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The Best Ways To Eat Hemp + 6 Reasons Why You Need It In Your Life
For many decades, hemp has been politically demonized. Of no doing of its own, of course. After all, it's simply a plant! Hemp's image has largely been tainted by its botanical relationship to the medicinal and drug-related varieties of cannabis. Take note: hemp grown for human consumption does not contain the same psychotropic qualities. Rather, it contains a whole host of wonderful nutritional qualities! Until recently, scientific literature severely lacked in exploring the health benefits of this wonderful plant. Thankfully, times are changing. Research is catching up to what the Ancients have none for thousands of years. Records of hemp's use and consumption date back 8000 years to China! So, let's explore this wonderful plant food together!
Where Do Hemp Seeds Come From?
The hemp that is fit for human consumption originates from the hemp plant, Cannabis sativa. Don't be worried! The similarities between marijuana and hemp begin and end with their botanical names. Hemp seeds do not contain enough tetrahydrocannabinoids (THC) -- the active ingredient in marijuana -- to have any impact on the human body, even in large doses. No worries -- hemp seeds are safe for children, pregnant and nursing mommas, and those recovering from substance abuse. Dating back to the 1700s, hemp was widely grown in the United States for its practical uses as a strong fiber. Once again, it's becoming more widely cultivated, thanks to increasing awareness about its versatility and nutritional attributes.
What Makes Hemp Special?
Hemp is one of the most versatile plants on this planet. In addition to eating the seeds and oil for their health benefits -- which we'll discuss below -- the entire plant is widely useful! The fibers are used to make:
body care products
So, here are just a few of the reasons to incorporate hemp seeds and hemp oil into your lifestyle.
#1 -- High In Vitamins, Minerals, & Plant Protein
Hemp seeds are high in an abundance of nutrients including vitamins E and B and minerals such as potassium, phosphorus, magnesium, sulfur, calcium, iron, and zinc. Additionally, hemp seeds contain almost as much protein as soybeans. Yet, they are much easier to digest, not likely to disrupt hormone balance, and aren't genetically modified. Hence, hemp seeds provide a great plant protein source for vegans. Just 3 tablespoons of Wildly Organic's Hemp Hearts provide 10 grams of plant-based protein!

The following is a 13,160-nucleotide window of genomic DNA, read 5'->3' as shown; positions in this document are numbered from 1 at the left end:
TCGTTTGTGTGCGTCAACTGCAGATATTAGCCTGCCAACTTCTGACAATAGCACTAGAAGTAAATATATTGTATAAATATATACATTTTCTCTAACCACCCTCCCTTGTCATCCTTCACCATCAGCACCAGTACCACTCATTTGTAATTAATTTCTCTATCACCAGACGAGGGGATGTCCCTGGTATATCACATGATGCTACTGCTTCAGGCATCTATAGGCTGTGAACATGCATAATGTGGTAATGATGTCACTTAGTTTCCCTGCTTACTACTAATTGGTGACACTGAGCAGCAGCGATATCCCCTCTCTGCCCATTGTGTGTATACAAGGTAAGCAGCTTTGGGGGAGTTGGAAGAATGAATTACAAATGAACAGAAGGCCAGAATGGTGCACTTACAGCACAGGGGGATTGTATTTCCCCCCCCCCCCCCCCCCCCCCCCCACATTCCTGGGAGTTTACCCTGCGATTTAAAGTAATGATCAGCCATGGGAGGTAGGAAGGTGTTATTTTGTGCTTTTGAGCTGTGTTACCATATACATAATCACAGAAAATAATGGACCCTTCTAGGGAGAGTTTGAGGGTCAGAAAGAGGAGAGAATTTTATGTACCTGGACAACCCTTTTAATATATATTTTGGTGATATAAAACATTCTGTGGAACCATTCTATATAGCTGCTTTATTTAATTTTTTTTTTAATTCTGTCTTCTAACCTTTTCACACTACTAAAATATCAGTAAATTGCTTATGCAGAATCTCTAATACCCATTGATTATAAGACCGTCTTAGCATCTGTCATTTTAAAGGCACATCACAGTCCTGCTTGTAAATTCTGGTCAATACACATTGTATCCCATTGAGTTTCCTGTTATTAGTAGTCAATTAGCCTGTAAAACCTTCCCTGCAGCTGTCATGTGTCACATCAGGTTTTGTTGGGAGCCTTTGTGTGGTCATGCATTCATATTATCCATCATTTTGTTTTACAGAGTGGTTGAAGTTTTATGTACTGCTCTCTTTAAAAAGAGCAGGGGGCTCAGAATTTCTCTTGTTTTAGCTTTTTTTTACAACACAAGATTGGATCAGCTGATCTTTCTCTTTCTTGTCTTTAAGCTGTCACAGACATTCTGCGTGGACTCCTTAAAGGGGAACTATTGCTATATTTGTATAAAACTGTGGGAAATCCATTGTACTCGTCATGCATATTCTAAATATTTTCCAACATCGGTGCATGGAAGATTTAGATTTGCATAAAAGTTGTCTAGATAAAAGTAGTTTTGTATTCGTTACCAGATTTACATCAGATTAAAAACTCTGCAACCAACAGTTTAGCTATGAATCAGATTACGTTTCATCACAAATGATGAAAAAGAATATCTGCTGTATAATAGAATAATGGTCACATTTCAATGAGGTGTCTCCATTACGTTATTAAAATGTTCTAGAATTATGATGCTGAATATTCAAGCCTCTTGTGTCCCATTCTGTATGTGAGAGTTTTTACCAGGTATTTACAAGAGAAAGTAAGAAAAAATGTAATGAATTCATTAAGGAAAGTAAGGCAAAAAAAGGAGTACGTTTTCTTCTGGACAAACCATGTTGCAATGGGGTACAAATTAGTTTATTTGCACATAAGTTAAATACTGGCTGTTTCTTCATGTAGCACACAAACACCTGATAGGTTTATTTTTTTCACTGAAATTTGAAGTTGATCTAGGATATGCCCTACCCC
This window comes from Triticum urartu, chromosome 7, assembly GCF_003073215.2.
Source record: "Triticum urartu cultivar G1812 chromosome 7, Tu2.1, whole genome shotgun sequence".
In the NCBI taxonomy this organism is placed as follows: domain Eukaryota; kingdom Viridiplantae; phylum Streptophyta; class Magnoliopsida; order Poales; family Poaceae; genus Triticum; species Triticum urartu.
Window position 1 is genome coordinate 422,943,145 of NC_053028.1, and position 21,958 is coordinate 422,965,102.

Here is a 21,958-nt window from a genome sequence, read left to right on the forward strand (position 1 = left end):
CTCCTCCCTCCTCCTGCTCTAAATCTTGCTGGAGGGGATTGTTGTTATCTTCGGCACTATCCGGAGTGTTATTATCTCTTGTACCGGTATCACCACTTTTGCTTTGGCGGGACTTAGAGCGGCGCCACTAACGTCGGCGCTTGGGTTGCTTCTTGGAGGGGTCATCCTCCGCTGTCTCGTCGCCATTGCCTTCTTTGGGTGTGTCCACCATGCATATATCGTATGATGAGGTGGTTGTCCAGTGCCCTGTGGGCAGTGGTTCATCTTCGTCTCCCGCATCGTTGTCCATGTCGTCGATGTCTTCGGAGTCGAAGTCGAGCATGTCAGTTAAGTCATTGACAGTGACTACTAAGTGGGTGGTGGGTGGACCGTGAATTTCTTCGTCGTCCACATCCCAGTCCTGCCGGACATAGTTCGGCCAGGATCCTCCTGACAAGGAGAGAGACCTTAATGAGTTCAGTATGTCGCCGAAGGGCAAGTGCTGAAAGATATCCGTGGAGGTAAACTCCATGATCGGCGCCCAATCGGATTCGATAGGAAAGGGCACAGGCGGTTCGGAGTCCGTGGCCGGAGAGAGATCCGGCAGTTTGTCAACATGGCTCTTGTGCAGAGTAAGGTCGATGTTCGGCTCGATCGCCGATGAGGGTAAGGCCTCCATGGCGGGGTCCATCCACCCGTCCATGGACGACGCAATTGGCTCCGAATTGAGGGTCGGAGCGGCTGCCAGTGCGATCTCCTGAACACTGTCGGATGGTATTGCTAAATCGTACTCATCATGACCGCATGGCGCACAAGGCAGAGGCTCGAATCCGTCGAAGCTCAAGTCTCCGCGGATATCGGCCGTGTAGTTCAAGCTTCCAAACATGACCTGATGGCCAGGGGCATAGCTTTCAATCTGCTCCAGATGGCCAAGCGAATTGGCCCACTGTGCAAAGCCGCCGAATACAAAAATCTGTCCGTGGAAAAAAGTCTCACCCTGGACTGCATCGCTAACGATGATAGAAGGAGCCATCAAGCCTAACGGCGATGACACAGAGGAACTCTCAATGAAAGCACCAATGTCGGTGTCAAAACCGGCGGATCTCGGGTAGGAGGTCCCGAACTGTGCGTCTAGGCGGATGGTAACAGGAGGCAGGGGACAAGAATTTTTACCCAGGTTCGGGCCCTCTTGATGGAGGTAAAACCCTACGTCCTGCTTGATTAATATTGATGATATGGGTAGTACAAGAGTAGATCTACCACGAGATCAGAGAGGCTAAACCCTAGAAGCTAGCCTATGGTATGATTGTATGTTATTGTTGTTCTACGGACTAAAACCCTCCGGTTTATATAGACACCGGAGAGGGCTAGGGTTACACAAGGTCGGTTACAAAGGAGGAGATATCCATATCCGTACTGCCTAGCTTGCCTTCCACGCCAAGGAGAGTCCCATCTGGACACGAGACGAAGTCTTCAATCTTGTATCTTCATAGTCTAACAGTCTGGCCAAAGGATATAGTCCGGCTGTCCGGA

#2 -- Rich In Healthy Fats
Hemp seeds contain a high amount of Gamma-Linolenic Acid (GLA) which is an omega-6 fatty acid. Not all omega-6 fatty acids behave the same way in the body though. This kind of omega-6 fatty acid is different from linoleic acid (LA) found in other vegetable oils (like canola and soybean oils) which are known to create an inflammatory response in the body. Instead, GLA is a building block for hormone-like chemicals in the body that is responsible for reducing inflammation and regulating body temperature. For women experiencing painful PMS, GLAs have been shown to help alleviate symptoms.
#3 -- Good For Your Bowels
Because they're rich in fiber, hemp seeds are great at keeping the digestive system moving. Hello, more regular bowel movements! One particular study actually found hemp seed pills to be an effective combatant for constipation. Fiber also feeds the good bacteria in your gut which promotes a healthier gut microbiome and helps maintain blood sugar balance.
#4 -- Helps Promote Healthy Skin
Topical application of hemp seed oil in people with atopic dermatitis resulted in significant improvement of the plasma fatty acid profile and alleviated clinical symptoms of the condition (source). This might explain why hemp seed oil is being used more frequently in skin care products.
A mix of legal issues and misunderstandings has slowed research progress in this area but enough data presently exists to argue strongly for the continued investigation into the therapeutic efficacy of dietary hempseed.
This was in specific regard to its potential to reduce risk factors associated with heart disease and other heart-related illnesses. Furthermore, other studies have looked into how low-grade systematic inflammatory conditions are often a sign of essential fatty acid deficiencies. Made up of over 30% fat, hemp is an excellent source of essential fatty acids. It also contains arginine which produces nitric oxide. Nitric Oxide has been known to help dilate blood vessels and reduce hypertension (source).
#6 -- May Help Reduce Fatigue
Finally, studies on mice have provided some hope that hemp has the potential to reduce fatigue due to its ability to reduce lactic acid in the blood. This could be good news for endurance athletes, but don't get too excited yet. Human studies have yet to be performed.
The Best Ways to Eat Hemp
Wildly Organic's Hemp Hearts (another name for hemp seeds) are soft, but tenderly crunchy, and have a mildly nutty flavor. There is no need to grind or shell them; they're perfect for eating straight from the bag! Or, try hemp hearts...
sprinkled on porridge, yogurt, or on a smoothie bowl